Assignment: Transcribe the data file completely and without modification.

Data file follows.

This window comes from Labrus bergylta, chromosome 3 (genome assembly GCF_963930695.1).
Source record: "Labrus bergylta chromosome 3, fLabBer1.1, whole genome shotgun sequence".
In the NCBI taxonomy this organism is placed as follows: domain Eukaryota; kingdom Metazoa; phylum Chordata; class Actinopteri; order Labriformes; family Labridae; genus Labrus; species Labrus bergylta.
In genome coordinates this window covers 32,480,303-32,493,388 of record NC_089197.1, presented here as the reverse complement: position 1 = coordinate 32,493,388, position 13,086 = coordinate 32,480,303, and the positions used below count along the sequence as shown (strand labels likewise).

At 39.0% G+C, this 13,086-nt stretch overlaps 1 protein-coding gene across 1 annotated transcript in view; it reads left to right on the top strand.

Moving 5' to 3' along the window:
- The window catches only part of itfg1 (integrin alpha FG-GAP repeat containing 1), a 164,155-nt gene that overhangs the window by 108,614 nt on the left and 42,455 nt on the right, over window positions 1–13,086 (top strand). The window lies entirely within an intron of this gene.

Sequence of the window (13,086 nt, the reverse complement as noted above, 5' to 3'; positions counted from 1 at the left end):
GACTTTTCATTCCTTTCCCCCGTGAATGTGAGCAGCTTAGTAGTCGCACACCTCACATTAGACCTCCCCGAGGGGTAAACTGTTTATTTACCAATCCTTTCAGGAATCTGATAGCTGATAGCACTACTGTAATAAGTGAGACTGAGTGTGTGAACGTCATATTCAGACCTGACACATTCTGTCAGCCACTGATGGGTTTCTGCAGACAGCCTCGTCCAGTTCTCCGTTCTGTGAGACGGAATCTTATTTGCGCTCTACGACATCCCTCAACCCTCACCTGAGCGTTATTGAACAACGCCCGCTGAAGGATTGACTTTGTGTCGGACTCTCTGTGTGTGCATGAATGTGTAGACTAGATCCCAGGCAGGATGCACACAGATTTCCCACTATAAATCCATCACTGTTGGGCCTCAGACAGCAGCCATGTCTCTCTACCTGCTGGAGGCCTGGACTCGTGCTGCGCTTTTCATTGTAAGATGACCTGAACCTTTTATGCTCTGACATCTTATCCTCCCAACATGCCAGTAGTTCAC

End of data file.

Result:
This window comes from Labrus bergylta, chromosome 3 (genome assembly GCF_963930695.1).
Source record: "Labrus bergylta chromosome 3, fLabBer1.1, whole genome shotgun sequence".
In the NCBI taxonomy this organism is placed as follows: domain Eukaryota; kingdom Metazoa; phylum Chordata; class Actinopteri; order Labriformes; family Labridae; genus Labrus; species Labrus bergylta.
In genome coordinates this window covers 32,480,303-32,493,388 of record NC_089197.1, presented here as the reverse complement: position 1 = coordinate 32,493,388, position 13,086 = coordinate 32,480,303, and the positions used below count along the sequence as shown (strand labels likewise).

At 39.0% G+C, this 13,086-nt stretch overlaps 1 protein-coding gene across 1 annotated transcript in view; it reads left to right on the top strand.

Moving 5' to 3' along the window:
- The window catches only part of itfg1 (integrin alpha FG-GAP repeat containing 1), a 164,155-nt gene that overhangs the window by 108,614 nt on the left and 42,455 nt on the right, over window positions 1–13,086 (top strand). The window lies entirely within an intron of this gene.

Sequence of the window (13,086 nt, the reverse complement as noted above, 5' to 3'; positions counted from 1 at the left end):
GACTTTTCATTCCTTTCCCCCGTGAATGTGAGCAGCTTAGTAGTCGCACACCTCACATTAGACCTCCCCGAGGGGTAAACTGTTTATTTACCAATCCTTTCAGGAATCTGATAGCTGATAGCACTACTGTAATAAGTGAGACTGAGTGTGTGAACGTCATATTCAGACCTGACACATTCTGTCAGCCACTGATGGGTTTCTGCAGACAGCCTCGTCCAGTTCTCCGTTCTGTGAGACGGAATCTTATTTGCGCTCTACGACATCCCTCAACCCTCACCTGAGCGTTATTGAACAACGCCCGCTGAAGGATTGACTTTGTGTCGGACTCTCTGTGTGTGCATGAATGTGTAGACTAGATCCCAGGCAGGATGCACACAGATTTCCCACTATAAATCCATCACTGTTGGGCCTCAGACAGCAGCCATGTCTCTCTACCTGCTGGAGGCCTGGACTCGTGCTGCGCTTTTCATTGTAAGATGACCTGAACCTTTTATGCTCTGACATCTTATCCTCCCAACATGCCAGTAGTTCAC